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Biohydrogen could efficiently be produced in glucose-fed biofilm reactors filled with plastic carriers and operated at 70°C. Batch experiments were, in addition, conducted to enrich and cultivate glucose-fed extremethermophilic hydrogen producing microorganisms from a biohydrogen CSTR reactor fed with household solid waste. Kinetic analysis of the biohydrogen enrichment cultures show that substrate (glucose) likely inhibited hydrogen production when its concentration was higher than 1 g/L. Different start up strategies were applied for biohydrogen production in biofilm reactors operated at 70°C, and fed with synthetic medium with glucose as the only carbon and energy source. A biofilm reactor, started up with plastic carriers, that were previously inoculated with the enrichment cultures, resulted in higher hydrogen yield (2.21 mol H2/mol glucose consumed) but required longer start up time (1 month), while a biofilm reactor direcdy inoculated with the enrichment cultures reached stable state much faster (8 days) but with very low hydrogen yield (0.69 mol H2/mol glucose consumed). These results indicate that hydraulic pressure is necessary for successful immobilization of bacteria on carriers, while there is the risk of washing out specific high yielding bacteria. © 2008 Wiley Periodicals, Inc.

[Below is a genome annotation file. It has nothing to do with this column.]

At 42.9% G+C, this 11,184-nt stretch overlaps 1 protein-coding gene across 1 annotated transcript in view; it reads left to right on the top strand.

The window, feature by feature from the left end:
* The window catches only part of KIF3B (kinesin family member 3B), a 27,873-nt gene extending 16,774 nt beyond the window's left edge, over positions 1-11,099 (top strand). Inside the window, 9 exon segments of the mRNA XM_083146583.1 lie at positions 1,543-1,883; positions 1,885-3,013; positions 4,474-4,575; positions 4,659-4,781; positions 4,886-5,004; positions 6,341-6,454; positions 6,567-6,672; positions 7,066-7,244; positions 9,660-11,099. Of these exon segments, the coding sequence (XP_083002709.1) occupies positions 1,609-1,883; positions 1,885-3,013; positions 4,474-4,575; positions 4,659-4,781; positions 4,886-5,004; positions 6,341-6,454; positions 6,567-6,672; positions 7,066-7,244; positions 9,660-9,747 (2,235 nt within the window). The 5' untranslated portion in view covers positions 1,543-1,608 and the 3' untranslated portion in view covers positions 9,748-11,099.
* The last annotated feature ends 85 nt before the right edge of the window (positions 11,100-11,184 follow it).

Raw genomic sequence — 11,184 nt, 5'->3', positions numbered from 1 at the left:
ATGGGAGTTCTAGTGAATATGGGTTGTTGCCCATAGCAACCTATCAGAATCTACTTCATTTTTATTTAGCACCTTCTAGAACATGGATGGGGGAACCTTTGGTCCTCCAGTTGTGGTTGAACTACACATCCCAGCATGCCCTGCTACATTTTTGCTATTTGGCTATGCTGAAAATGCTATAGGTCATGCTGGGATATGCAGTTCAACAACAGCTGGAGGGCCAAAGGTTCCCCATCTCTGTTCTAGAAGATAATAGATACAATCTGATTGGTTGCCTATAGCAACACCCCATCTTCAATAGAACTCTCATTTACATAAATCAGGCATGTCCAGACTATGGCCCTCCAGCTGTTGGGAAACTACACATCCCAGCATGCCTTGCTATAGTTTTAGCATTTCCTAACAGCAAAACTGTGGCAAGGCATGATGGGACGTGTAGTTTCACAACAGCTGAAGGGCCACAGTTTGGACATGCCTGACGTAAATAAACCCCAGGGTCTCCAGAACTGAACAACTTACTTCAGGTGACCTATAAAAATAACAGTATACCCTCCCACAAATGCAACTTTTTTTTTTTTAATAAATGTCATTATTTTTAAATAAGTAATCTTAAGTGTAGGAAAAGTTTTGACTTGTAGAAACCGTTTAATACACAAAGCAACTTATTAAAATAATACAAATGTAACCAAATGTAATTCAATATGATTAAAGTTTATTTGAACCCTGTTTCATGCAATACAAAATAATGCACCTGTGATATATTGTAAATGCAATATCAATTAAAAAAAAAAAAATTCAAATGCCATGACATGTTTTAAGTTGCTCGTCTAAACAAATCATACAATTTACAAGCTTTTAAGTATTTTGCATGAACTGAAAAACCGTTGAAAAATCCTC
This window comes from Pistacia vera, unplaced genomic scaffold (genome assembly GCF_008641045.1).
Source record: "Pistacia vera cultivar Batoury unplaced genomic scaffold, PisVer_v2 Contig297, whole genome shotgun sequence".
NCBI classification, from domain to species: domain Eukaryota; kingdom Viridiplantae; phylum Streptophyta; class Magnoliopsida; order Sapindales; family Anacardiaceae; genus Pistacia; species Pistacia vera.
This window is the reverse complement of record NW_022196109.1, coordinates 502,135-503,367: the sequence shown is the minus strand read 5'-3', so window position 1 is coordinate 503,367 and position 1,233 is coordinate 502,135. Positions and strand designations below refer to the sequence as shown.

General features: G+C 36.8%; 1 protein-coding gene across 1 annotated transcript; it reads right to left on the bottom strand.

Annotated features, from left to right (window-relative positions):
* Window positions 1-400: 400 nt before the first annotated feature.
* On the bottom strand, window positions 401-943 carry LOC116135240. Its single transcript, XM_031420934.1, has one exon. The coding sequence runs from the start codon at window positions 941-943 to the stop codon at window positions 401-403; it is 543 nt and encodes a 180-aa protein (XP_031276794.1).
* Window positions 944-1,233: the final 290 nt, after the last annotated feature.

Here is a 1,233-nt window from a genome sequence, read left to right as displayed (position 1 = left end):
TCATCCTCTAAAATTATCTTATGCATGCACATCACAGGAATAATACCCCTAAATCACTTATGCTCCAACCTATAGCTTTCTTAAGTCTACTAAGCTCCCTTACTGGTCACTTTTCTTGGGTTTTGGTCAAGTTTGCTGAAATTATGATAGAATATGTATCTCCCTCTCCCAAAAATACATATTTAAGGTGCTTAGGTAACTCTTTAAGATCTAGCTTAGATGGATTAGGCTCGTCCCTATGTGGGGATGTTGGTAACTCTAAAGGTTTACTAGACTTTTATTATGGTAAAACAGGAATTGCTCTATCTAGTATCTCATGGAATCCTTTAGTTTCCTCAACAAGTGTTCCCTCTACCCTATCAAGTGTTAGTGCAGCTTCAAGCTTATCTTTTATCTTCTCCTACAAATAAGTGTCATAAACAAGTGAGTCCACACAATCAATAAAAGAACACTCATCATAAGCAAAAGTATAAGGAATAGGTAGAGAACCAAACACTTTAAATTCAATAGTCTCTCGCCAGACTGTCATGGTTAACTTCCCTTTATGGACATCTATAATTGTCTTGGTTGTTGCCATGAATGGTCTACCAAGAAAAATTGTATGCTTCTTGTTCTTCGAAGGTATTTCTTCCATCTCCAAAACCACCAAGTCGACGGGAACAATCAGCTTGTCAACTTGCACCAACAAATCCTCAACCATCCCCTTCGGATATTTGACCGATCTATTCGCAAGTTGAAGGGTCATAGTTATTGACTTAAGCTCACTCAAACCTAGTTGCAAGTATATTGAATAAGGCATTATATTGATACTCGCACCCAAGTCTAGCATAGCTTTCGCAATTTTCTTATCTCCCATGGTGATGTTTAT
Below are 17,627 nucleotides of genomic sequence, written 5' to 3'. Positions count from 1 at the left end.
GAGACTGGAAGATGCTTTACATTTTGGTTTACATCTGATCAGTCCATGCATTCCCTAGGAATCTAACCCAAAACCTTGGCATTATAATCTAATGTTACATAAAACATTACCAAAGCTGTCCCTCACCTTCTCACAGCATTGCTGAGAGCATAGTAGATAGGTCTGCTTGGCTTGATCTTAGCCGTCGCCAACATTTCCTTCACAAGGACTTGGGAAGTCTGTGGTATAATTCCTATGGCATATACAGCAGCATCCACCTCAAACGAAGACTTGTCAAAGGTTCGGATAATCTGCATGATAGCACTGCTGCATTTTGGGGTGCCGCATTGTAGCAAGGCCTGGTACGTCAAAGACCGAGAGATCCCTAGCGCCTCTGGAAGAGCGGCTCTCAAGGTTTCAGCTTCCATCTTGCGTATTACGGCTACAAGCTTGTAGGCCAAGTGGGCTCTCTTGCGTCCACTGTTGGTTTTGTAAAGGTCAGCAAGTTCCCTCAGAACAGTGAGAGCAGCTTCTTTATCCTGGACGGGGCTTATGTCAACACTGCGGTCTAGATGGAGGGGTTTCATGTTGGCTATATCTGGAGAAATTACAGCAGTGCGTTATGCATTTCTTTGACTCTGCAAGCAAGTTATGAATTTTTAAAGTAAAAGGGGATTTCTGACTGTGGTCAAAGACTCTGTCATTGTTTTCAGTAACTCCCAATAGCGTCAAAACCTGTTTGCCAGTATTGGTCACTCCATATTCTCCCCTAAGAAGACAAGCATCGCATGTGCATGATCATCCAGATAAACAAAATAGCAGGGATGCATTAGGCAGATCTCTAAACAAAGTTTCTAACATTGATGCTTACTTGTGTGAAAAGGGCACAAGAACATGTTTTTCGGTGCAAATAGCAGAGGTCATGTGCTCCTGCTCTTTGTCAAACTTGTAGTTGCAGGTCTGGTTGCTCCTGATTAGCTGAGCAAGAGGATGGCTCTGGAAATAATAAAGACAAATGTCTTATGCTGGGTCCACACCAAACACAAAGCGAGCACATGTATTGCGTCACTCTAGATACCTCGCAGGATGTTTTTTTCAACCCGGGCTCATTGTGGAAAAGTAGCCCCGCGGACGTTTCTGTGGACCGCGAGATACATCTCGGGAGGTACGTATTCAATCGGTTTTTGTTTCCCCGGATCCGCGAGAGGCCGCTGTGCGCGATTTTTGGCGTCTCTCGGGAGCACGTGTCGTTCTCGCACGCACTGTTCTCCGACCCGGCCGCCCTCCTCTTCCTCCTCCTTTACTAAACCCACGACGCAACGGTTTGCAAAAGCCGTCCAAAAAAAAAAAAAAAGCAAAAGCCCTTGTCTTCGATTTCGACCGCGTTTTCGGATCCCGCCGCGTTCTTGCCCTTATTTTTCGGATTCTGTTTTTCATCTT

Original languageEnglish
JournalBiotechnology and Bioengineering (Print)
Publication date2008
Volume100
Journal number5
Pages1034-1038
ISSN0006-3592
DOIs
StatePublished
CitationsWeb of Science® Times Cited: 20
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